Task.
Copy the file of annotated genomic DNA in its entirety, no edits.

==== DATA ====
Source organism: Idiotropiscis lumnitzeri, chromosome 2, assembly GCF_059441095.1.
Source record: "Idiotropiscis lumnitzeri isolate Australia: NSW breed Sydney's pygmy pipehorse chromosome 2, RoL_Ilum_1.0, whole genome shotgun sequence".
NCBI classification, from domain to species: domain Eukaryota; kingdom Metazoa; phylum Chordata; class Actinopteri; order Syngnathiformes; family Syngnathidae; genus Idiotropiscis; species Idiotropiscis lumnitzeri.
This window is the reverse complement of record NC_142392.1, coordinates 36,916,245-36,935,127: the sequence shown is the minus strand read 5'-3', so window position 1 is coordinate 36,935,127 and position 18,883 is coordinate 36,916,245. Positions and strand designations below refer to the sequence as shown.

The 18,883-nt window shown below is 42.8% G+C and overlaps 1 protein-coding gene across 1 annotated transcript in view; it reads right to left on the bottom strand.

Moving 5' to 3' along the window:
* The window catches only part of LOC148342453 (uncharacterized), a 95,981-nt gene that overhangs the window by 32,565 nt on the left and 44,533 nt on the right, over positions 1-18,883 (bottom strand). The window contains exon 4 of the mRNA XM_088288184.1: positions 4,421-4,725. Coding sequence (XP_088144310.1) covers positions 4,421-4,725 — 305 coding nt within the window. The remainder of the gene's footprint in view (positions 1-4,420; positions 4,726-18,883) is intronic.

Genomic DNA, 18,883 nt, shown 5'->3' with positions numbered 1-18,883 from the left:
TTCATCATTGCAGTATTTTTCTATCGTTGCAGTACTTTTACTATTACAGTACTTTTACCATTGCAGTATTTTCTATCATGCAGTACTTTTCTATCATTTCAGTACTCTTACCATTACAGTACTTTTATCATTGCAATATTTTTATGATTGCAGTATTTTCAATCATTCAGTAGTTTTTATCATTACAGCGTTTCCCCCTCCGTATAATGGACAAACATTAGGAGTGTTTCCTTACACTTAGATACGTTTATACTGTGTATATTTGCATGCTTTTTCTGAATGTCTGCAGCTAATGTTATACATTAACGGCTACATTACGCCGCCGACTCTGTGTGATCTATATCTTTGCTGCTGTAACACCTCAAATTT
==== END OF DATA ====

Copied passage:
Source organism: Idiotropiscis lumnitzeri, chromosome 2, assembly GCF_059441095.1.
Source record: "Idiotropiscis lumnitzeri isolate Australia: NSW breed Sydney's pygmy pipehorse chromosome 2, RoL_Ilum_1.0, whole genome shotgun sequence".
NCBI classification, from domain to species: domain Eukaryota; kingdom Metazoa; phylum Chordata; class Actinopteri; order Syngnathiformes; family Syngnathidae; genus Idiotropiscis; species Idiotropiscis lumnitzeri.
This window is the reverse complement of record NC_142392.1, coordinates 36,916,245-36,935,127: the sequence shown is the minus strand read 5'-3', so window position 1 is coordinate 36,935,127 and position 18,883 is coordinate 36,916,245. Positions and strand designations below refer to the sequence as shown.

The 18,883-nt window shown below is 42.8% G+C and overlaps 1 protein-coding gene across 1 annotated transcript in view; it reads right to left on the bottom strand.

Moving 5' to 3' along the window:
* The window catches only part of LOC148342453 (uncharacterized), a 95,981-nt gene that overhangs the window by 32,565 nt on the left and 44,533 nt on the right, over positions 1-18,883 (bottom strand). The window contains exon 4 of the mRNA XM_088288184.1: positions 4,421-4,725. Coding sequence (XP_088144310.1) covers positions 4,421-4,725 — 305 coding nt within the window. The remainder of the gene's footprint in view (positions 1-4,420; positions 4,726-18,883) is intronic.

Genomic DNA, 18,883 nt, shown 5'->3' with positions numbered 1-18,883 from the left:
TTCATCATTGCAGTATTTTTCTATCGTTGCAGTACTTTTACTATTACAGTACTTTTACCATTGCAGTATTTTCTATCATGCAGTACTTTTCTATCATTTCAGTACTCTTACCATTACAGTACTTTTATCATTGCAATATTTTTATGATTGCAGTATTTTCAATCATTCAGTAGTTTTTATCATTACAGCGTTTCCCCCTCCGTATAATGGACAAACATTAGGAGTGTTTCCTTACACTTAGATACGTTTATACTGTGTATATTTGCATGCTTTTTCTGAATGTCTGCAGCTAATGTTATACATTAACGGCTACATTACGCCGCCGACTCTGTGTGATCTATATCTTTGCTGCTGTAACACCTCAAATTT